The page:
The Savoy was opened on March 12, 1926 by Moe Gale (Moses Galewski), Charles Galewski, and a Harlem real estate businessman called Charles Buchanan, who functioned as the ballroom's manager. The Savoy was billed as the world's most beautiful ballroom; it occupied the second floor of a building that extended along the whole block between 140th and 141st streets, and featured a large dance floor (200 feet by 50 feet), two bandstands, and a retractable stage. It swiftly became the most popular dance venue in Harlem, and many of the jazz dance crazes of the 1920s and 1930s originated there; it enjoyed a long and glittering career that lasted well into the 1950s, before a decline in its fortunes set in.
On its opening night the Savoy featured Fess Williams and his Royal Flush Orchestra, the Charleston Bearcats, fronted by Leon Abbey, and, as a guest band, Fletcher Henderson's Roseland Orchestra; the Charleston Bearcats formed a lasting connection with the venue and later changed its name to the Savoy Bearcats. Except on special occasions, the ballroom engaged two bands, which played alternate sets, and this policy led to its becoming a famous venue for battles of bands. Elaborate events of this kind were also organized by the management: on May 15, 1927 the Savoy presented a "Battle of Jazz," which featured King Oliver's Dixie Syncopators, a band led by Williams, Chick Webb's Harlem Stompers, and Henderson's Roseland Orchestra; other battles were fought between bands led by Lloyd Scott, Webb, Alex Johnson, Charlie Johnson, Williams, and Henderson (May 6, 1928) and between Cab Calloway's Missourians and groups led by Duke Ellington, Henderson, Cecil Scott, Lockwood Lewis, and Webb (May 14, 1930).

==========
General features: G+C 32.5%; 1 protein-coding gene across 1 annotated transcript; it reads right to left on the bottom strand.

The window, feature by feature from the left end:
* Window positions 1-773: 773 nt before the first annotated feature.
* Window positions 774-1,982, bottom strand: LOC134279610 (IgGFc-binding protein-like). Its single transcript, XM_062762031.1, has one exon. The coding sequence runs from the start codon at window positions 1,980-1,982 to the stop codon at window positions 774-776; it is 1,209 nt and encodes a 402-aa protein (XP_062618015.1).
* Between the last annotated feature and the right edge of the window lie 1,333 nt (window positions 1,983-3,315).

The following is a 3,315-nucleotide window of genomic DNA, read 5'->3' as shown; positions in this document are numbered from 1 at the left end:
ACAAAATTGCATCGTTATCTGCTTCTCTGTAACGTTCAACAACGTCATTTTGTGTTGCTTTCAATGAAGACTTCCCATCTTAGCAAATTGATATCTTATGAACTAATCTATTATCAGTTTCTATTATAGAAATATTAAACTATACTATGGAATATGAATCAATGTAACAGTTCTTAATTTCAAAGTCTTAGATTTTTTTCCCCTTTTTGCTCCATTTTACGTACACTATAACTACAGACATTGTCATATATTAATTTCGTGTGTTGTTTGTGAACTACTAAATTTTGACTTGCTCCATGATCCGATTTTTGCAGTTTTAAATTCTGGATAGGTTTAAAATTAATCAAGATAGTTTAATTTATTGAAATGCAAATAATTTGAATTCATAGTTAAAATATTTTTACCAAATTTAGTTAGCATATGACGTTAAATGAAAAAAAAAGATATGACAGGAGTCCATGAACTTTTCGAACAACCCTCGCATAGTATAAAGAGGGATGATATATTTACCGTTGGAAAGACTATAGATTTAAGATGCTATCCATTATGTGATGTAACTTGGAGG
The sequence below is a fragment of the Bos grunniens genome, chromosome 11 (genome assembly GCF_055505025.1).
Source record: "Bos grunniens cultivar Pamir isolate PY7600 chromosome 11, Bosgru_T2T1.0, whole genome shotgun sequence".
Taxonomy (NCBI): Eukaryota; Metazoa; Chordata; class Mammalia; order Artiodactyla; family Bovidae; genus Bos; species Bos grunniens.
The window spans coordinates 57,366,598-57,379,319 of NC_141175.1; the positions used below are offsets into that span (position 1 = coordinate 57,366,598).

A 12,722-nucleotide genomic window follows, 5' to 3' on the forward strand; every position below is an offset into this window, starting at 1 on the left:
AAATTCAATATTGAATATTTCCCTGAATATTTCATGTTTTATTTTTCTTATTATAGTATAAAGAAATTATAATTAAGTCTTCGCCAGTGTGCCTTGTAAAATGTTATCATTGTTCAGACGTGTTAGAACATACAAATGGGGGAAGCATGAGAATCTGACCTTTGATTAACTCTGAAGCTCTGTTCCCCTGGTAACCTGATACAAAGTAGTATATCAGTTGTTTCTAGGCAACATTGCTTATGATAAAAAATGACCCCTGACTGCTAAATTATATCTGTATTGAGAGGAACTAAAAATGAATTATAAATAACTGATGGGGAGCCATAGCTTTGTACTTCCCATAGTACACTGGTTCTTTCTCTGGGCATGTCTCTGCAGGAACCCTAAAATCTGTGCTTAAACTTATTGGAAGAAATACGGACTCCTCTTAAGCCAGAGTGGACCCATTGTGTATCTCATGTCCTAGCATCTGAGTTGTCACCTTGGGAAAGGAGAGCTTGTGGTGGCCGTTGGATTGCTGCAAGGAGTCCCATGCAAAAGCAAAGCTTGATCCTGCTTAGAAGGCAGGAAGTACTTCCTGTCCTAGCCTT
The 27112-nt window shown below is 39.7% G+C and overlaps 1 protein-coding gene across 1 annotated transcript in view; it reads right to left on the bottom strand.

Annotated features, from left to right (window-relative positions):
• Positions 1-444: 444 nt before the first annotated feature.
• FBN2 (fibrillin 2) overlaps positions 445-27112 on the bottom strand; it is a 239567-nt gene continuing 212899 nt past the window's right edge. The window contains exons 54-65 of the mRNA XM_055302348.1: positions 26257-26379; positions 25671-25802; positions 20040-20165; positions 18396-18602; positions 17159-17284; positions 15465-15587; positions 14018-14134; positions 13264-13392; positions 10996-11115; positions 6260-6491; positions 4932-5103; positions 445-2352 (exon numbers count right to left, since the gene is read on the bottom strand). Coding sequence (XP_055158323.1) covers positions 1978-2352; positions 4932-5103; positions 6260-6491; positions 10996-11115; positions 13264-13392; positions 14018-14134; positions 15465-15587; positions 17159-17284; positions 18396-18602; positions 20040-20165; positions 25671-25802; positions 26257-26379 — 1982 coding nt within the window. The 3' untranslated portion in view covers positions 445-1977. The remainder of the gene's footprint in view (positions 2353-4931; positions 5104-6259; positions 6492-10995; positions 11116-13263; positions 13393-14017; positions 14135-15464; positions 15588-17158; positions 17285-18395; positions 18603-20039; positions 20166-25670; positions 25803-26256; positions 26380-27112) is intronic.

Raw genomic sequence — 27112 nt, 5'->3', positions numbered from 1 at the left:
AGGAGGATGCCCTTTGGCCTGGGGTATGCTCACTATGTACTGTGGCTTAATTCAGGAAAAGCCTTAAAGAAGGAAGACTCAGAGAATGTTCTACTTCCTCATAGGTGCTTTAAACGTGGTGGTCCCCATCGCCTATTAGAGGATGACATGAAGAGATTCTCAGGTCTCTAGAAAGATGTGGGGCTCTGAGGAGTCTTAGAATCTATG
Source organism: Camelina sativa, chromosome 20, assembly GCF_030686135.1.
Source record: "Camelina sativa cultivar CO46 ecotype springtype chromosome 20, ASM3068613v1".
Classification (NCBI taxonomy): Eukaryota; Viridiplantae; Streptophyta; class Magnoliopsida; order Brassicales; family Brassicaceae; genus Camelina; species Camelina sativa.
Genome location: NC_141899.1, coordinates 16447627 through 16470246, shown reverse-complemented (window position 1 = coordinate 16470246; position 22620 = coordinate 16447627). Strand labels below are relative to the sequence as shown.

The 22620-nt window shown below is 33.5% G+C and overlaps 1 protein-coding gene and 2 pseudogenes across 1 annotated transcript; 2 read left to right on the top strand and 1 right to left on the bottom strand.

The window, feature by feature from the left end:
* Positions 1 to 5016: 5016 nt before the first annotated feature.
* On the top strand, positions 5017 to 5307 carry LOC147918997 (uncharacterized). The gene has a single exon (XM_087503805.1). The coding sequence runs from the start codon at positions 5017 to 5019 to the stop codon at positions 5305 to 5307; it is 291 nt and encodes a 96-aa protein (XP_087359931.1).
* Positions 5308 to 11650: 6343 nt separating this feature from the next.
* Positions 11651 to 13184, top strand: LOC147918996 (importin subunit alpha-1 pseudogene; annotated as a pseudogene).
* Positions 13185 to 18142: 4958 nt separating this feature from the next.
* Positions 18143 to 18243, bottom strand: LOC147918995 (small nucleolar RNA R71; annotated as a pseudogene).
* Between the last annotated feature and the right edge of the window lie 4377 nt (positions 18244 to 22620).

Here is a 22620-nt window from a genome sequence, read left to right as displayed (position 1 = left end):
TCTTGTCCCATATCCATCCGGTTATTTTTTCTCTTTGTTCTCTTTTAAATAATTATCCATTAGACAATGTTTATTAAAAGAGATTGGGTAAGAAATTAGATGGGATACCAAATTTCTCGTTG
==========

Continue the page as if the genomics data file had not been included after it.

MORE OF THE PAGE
In the late 1920's in Harlem, New York, Lindy Hop was breaking out wherever people were partying... But it wasn't until the opening of the Savoy Ballroom that Lindy Hop got its name and a home. At the Savoy, the Lindy Hop got hotter and hotter, as people danced to the top Big Bands in the land. And it got better and better, as the popular Saturday night competitions pushed good dancers to greatness. New steps were born every day.
The styling got refined and was executed so well that the dance was a joy to watch as well as do. When it looked like it couldn't get any better, a young dancer named Frankie "Musclehead" Manning created the first airsteps in 1935, and the Lindy Hop soared.
Lindy Hop became a dance craze worldwide, known as Jitterbug. It evolved into many forms, such as West Coast Swing, Rock'n'Roll, and Boogie Woogie. But the authentic style, the original style, will always be the Savoy style from Harlem, New York, USA